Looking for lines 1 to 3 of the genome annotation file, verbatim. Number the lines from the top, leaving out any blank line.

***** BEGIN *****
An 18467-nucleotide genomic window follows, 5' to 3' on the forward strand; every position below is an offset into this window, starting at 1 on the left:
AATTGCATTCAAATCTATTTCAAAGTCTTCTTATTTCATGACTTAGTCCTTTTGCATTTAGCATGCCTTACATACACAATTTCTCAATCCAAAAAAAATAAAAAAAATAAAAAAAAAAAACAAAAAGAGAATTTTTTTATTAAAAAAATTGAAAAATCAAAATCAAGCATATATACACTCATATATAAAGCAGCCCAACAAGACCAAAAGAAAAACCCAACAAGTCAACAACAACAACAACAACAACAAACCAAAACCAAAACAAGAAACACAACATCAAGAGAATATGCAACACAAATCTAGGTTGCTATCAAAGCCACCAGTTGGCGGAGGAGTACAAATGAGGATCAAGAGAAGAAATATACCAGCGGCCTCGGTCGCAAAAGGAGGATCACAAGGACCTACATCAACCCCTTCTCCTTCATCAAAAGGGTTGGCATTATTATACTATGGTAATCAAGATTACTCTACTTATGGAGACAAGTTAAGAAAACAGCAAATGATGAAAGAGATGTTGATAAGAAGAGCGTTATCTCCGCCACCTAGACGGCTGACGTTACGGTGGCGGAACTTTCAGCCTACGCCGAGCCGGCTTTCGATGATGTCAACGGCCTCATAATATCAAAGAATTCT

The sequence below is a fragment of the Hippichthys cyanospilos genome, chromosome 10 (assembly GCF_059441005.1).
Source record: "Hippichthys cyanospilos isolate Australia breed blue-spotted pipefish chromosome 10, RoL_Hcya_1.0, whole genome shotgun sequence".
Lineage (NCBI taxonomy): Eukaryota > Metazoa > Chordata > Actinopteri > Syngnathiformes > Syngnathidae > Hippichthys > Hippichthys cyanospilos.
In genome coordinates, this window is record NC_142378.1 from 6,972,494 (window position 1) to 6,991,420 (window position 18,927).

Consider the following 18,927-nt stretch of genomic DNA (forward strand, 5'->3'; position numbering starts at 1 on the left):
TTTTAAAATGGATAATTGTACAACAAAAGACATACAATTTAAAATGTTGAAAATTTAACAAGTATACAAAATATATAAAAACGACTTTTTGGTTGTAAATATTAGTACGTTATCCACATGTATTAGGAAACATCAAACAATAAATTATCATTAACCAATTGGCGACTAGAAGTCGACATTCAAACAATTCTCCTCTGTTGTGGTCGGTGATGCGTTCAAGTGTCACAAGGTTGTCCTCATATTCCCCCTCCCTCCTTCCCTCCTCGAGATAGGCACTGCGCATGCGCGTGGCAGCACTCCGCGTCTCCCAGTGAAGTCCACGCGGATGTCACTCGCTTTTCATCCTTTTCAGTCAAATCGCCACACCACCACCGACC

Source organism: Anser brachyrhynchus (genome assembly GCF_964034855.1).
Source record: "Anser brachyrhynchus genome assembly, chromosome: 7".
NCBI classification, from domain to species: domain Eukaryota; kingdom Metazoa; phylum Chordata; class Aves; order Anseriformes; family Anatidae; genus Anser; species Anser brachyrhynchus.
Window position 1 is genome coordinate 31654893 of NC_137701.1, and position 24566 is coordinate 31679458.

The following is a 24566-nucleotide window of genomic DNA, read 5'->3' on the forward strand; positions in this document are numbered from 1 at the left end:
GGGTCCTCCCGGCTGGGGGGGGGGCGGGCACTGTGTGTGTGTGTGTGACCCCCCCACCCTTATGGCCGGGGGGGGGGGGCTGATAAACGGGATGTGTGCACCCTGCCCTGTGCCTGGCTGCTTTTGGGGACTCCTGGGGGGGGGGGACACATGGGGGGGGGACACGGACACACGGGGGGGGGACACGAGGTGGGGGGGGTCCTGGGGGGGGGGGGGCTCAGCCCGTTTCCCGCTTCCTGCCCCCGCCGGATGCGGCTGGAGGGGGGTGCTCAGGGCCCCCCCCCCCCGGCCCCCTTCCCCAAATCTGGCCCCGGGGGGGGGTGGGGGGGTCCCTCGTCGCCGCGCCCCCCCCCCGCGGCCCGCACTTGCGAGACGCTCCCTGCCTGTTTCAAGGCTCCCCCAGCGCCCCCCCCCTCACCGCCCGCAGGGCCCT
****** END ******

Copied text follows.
An 18467-nucleotide genomic window follows, 5' to 3' on the forward strand; every position below is an offset into this window, starting at 1 on the left:
AATTGCATTCAAATCTATTTCAAAGTCTTCTTATTTCATGACTTAGTCCTTTTGCATTTAGCATGCCTTACATACACAATTTCTCAATCCAAAAAAAATAAAAAAAATAAAAAAAAAAAACAAAAAGAGAATTTTTTTATTAAAAAAATTGAAAAATCAAAATCAAGCATATATACACTCATATATAAAGCAGCCCAACAAGACCAAAAGAAAAACCCAACAAGTCAACAACAACAACAACAACAACAAACCAAAACCAAAACAAGAAACACAACATCAAGAGAATATGCAACACAAATCTAGGTTGCTATCAAAGCCACCAGTTGGCGGAGGAGTACAAATGAGGATCAAGAGAAGAAATATACCAGCGGCCTCGGTCGCAAAAGGAGGATCACAAGGACCTACATCAACCCCTTCTCCTTCATCAAAAGGGTTGGCATTATTATACTATGGTAATCAAGATTACTCTACTTATGGAGACAAGTTAAGAAAACAGCAAATGATGAAAGAGATGTTGATAAGAAGAGCGTTATCTCCGCCACCTAGACGGCTGACGTTACGGTGGCGGAACTTTCAGCCTACGCCGAGCCGGCTTTCGATGATGTCAACGGCCTCATAATATCAAAGAATTCT

The sequence below is a fragment of the Hippichthys cyanospilos genome, chromosome 10 (assembly GCF_059441005.1).